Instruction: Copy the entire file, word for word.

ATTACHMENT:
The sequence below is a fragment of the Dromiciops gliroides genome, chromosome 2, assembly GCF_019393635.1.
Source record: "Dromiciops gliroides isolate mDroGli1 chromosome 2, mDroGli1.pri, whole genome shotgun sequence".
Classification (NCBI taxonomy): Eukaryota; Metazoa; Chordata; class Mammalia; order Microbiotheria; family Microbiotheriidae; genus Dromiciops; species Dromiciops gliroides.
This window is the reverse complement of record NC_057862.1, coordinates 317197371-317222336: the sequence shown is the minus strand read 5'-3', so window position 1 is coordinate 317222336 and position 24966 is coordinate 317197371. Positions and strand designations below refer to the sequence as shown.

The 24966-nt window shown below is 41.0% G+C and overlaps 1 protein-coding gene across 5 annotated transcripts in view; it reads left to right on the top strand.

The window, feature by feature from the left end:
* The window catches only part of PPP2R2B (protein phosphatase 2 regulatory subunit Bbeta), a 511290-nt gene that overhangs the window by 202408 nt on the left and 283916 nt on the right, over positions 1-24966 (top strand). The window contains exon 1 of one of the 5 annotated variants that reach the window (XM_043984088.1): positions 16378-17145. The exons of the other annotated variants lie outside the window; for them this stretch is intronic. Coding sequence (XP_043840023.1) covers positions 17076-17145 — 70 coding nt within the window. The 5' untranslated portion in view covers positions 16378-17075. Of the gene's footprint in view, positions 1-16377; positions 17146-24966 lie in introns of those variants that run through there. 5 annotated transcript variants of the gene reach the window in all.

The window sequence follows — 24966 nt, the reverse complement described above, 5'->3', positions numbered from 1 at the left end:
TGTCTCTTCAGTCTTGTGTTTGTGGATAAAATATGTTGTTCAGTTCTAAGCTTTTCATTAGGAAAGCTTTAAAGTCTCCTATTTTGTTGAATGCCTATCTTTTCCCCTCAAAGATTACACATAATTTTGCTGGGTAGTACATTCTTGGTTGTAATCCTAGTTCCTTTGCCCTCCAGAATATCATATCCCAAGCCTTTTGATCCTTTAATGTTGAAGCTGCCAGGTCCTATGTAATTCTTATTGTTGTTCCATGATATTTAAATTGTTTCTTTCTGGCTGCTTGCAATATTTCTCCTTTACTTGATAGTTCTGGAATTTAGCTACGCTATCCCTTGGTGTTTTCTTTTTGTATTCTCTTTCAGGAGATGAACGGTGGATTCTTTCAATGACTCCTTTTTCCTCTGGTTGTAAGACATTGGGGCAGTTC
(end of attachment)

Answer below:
The sequence below is a fragment of the Dromiciops gliroides genome, chromosome 2, assembly GCF_019393635.1.
Source record: "Dromiciops gliroides isolate mDroGli1 chromosome 2, mDroGli1.pri, whole genome shotgun sequence".
Classification (NCBI taxonomy): Eukaryota; Metazoa; Chordata; class Mammalia; order Microbiotheria; family Microbiotheriidae; genus Dromiciops; species Dromiciops gliroides.
This window is the reverse complement of record NC_057862.1, coordinates 317197371-317222336: the sequence shown is the minus strand read 5'-3', so window position 1 is coordinate 317222336 and position 24966 is coordinate 317197371. Positions and strand designations below refer to the sequence as shown.

The 24966-nt window shown below is 41.0% G+C and overlaps 1 protein-coding gene across 5 annotated transcripts in view; it reads left to right on the top strand.

The window, feature by feature from the left end:
* The window catches only part of PPP2R2B (protein phosphatase 2 regulatory subunit Bbeta), a 511290-nt gene that overhangs the window by 202408 nt on the left and 283916 nt on the right, over positions 1-24966 (top strand). The window contains exon 1 of one of the 5 annotated variants that reach the window (XM_043984088.1): positions 16378-17145. The exons of the other annotated variants lie outside the window; for them this stretch is intronic. Coding sequence (XP_043840023.1) covers positions 17076-17145 — 70 coding nt within the window. The 5' untranslated portion in view covers positions 16378-17075. Of the gene's footprint in view, positions 1-16377; positions 17146-24966 lie in introns of those variants that run through there. 5 annotated transcript variants of the gene reach the window in all.

The window sequence follows — 24966 nt, the reverse complement described above, 5'->3', positions numbered from 1 at the left end:
TGTCTCTTCAGTCTTGTGTTTGTGGATAAAATATGTTGTTCAGTTCTAAGCTTTTCATTAGGAAAGCTTTAAAGTCTCCTATTTTGTTGAATGCCTATCTTTTCCCCTCAAAGATTACACATAATTTTGCTGGGTAGTACATTCTTGGTTGTAATCCTAGTTCCTTTGCCCTCCAGAATATCATATCCCAAGCCTTTTGATCCTTTAATGTTGAAGCTGCCAGGTCCTATGTAATTCTTATTGTTGTTCCATGATATTTAAATTGTTTCTTTCTGGCTGCTTGCAATATTTCTCCTTTACTTGATAGTTCTGGAATTTAGCTACGCTATCCCTTGGTGTTTTCTTTTTGTATTCTCTTTCAGGAGATGAACGGTGGATTCTTTCAATGACTCCTTTTTCCTCTGGTTGTAAGACATTGGGGCAGTTC